With My Writing Pad in Purgatory
This morning, under a cobalt blue sky, summer having abruptly ended, I am beginning the book of Job. It is not warm enough to sit for long in the shade of the cedars. The woods are crisply outlined in the sun and the clamor of distant crows is sharp in the air that no longer sizzles with locusts. And Job moves me deeply. This year, more than ever, it has a special poignancy.
I now know that all my own poems about the world's suffering have been inadequate: they have not solved anything. They have only camouflaged the problem. And it seems to me that the urge to write a real poem about suffering and sin is only another temptation, because, after all, I do not really understand.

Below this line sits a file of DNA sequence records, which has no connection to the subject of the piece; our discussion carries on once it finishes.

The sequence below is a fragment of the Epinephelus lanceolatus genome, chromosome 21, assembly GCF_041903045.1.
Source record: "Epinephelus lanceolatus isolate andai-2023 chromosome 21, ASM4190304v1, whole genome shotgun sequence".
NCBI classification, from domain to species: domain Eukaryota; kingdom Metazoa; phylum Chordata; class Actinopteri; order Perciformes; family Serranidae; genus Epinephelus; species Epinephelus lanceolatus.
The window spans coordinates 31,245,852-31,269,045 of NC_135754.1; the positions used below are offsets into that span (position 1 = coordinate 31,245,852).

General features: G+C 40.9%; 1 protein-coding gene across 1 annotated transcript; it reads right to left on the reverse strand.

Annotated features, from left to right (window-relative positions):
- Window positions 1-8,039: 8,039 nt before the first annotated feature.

Sometimes I feel that I would like to stop writing, precisely as a gesture of defiance. In any case, I hope to stop publishing for a time, for I believe it has now become impossible for me to stop writing altogether. Perhaps I shall continue writing on my deathbed, and even take some asbestos paper with me in order to go on writing in purgatory. Except that I hope our Lady will arrange some miraculous victory over my sins that will make purgatory unnecessary.
September 1, 1949 II.364-65